As Napoleon Bonaparte walked through the streets of Paris, the sounds of crying and mourning emanated from within a synagogue. It was Tisha B’av, the 9th of the Jewish month of Av, and the Jews were mourning their temple which had been destroyed. ‘When did this happen?’ Napoleon asked. ‘Around 1700 years ago,’ he was told. At which Napoleon proclaimed, ‘Certainly a people which has mourned the loss of their Temple for so long will one day merit to see it rebuilt!’
And indeed, until today, the 9th of Av and its preceding 3 weeks are days of bitter mourning for our nation. For it was then that, as the prophet Yirmiyahu writes so poignantly, ‘The lion has come up from its thicket: The destroyer of nations has set out, has departed from its place, to make your land a desolation; Your cities shall be ruined, without inhabitants.’ This was Nebuchadnezzar that Yirmiyahu was referring to and sadly every word of his prophecy was fulfilled. Shortly afterwards, the Temple was destroyed, to be left in ruins and desolation.
This allusion to Nebuchadnezzar as a lion is no coincidence; the zodiac symbol of this Hebrew month of Av is Leon - the lion. And the Yalkut Shimoni, an aggadic compilation, discusses this very concept in its commentary on the prophet’s writings. It tells us that, ‘In the fifth month (the month of Av) the Lion rose (Nebuchadnezzar) under the sign of the Lion (the zodiac of the month of Av) and destroyed Ariel, (the Temple which is known as Ariel - a lion).’ And why did this take place? The Yalkut continues: ‘So that the Lion (the Almighty) should come during the sign of the Lion (this month) and rebuild Ariel (the temple), thus transforming their grief to happiness.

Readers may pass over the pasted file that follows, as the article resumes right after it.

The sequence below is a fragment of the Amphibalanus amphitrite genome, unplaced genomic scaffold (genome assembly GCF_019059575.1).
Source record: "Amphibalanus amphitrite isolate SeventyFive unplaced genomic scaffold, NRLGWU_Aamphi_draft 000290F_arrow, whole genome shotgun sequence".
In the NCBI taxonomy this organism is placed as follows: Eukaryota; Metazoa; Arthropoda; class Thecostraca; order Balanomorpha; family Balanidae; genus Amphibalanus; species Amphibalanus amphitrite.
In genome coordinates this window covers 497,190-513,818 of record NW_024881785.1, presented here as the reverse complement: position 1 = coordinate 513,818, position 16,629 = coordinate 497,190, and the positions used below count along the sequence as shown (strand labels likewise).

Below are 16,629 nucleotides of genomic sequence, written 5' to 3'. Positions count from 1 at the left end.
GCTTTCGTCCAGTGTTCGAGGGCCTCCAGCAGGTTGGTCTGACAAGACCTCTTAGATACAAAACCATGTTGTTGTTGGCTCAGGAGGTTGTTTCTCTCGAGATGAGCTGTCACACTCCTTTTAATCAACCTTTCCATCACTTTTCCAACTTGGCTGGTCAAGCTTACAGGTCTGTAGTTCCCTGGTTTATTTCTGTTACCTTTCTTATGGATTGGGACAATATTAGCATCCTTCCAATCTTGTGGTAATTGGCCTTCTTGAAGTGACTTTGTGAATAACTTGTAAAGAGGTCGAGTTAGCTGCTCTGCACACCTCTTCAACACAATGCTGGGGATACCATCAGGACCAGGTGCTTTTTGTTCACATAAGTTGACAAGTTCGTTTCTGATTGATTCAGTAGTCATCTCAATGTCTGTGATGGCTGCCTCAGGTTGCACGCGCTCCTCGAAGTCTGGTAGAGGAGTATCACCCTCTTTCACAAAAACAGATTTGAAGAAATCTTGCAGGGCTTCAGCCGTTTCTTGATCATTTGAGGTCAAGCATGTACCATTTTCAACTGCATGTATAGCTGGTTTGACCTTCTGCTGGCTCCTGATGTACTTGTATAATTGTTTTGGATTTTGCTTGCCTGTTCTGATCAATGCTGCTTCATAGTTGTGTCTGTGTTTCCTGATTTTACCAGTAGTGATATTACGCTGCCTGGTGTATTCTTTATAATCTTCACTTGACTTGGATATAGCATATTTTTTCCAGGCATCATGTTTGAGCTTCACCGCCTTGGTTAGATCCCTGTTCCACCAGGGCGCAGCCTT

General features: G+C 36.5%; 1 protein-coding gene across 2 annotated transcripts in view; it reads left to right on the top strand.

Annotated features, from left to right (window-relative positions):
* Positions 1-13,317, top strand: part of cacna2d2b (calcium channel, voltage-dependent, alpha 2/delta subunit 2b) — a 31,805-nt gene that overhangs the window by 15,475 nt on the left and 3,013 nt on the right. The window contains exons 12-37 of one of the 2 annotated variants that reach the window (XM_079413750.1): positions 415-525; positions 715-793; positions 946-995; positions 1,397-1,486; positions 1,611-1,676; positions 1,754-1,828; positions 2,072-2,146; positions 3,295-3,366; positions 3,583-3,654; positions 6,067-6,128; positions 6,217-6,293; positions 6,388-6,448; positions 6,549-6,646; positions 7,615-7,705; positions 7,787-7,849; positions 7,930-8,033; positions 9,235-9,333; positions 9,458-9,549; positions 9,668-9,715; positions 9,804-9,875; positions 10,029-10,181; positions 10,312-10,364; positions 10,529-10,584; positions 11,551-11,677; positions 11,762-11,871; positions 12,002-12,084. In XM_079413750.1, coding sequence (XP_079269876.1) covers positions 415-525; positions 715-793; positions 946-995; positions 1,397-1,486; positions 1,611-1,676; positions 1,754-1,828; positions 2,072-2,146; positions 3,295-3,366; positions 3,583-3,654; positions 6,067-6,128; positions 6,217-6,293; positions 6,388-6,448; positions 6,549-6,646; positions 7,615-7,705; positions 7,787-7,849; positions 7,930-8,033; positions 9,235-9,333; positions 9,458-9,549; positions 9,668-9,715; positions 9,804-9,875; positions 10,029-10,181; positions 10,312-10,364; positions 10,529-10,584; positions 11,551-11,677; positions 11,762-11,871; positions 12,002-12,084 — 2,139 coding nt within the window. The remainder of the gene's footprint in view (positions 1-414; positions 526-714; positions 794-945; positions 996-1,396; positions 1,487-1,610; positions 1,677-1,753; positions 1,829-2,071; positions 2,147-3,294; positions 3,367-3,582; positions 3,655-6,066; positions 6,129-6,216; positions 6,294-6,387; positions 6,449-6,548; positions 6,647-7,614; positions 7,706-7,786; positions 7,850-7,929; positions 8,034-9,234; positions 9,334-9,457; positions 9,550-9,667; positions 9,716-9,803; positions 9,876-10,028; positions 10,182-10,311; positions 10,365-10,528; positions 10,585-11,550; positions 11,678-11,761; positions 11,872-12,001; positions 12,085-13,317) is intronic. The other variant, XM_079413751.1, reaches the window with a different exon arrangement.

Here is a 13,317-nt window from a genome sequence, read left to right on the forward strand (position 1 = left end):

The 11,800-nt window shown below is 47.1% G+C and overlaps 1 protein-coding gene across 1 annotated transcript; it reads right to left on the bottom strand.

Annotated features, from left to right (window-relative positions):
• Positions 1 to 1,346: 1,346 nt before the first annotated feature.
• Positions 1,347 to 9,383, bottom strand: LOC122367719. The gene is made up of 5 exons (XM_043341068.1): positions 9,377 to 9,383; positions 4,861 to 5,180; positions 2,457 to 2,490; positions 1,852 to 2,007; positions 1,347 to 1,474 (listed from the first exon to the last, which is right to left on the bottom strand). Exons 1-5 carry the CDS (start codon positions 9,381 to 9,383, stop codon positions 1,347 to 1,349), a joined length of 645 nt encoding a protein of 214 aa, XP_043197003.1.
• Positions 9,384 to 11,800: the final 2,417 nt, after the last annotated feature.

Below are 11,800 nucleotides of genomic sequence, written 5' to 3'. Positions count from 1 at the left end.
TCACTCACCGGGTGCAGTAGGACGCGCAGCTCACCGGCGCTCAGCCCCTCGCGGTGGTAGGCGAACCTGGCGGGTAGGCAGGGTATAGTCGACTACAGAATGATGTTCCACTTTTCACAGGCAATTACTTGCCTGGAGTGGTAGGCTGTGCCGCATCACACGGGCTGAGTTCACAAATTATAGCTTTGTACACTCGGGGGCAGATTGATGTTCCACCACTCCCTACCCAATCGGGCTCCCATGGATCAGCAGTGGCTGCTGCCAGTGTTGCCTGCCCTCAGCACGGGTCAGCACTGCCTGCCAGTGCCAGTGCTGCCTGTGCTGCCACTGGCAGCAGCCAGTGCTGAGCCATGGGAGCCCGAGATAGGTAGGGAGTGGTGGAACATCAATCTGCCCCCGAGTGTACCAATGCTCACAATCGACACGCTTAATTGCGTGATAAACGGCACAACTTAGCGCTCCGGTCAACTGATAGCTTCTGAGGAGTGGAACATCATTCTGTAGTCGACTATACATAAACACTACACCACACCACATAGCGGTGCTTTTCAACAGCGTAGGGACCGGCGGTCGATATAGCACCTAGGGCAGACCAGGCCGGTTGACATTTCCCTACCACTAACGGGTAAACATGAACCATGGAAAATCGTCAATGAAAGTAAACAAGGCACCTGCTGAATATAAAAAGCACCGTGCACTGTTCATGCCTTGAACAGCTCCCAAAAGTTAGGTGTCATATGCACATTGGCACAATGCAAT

The Talmud also relates that the Messiah will be born on the very same day as the destruction of the two Temples - the 9th of Av, and that he will be born from the tribe of Yehuda, whose symbol too is the lion.
It is apparent then, that the destruction and the redemption are intrinsically connected, and that their coming during the reign of Leo is not a coincidence. Neither is it a coincidence that the 9th of Av is the saddest day in the Jewish calendar, yet according to the Gemara the 15th of Av – a mere 6 days later - is the happiest. Because crucially, it is from within the suffering that the redemption emerges. On the day of redemption, G-d will not redeem us; rather we will have redeemed ourselves. And the destruction of the 9th of Av is nothing but a necessary precursor for the celebration of the 15th of Av.
This is where the power of Leo comes into play. For we are not powerless victims desperately awaiting salvation from our Father in heaven. Instead, we are strong like lions, mighty enactors of our fate, walking the paths we create. Yes, the path may be long, and it may be inlaid with suffering, but it is our strength that will pull us through to our salvation, and it is through this very suffering that we create our solution.
Every year, the Shabbat preceding Tisha B’av is known as Shabbat Chazon – the Shabbat of Vision. It is named thus for the Haftarah reading from Isaiah which relates his prophecies of doom describing the destruction of the temple. Rabbi Levi Yitzchak however, brings down from kabbalah that on this Shabbat, each one of us is shown a vision of the third and final Temple. It is a vision that, to paraphrase the Talmud, ‘Though we do not ourselves see, our souls see’, and it is one that evokes a profound response within us. For even from the darkness of exile, we can still connect to the glimmers of redemption for which this exile was created. And this is the beauty of the exile that we live in today, and this is the hope that we hold onto. Castaways we are not; rather we are the architects of our salvation. For the solution lies within our hands.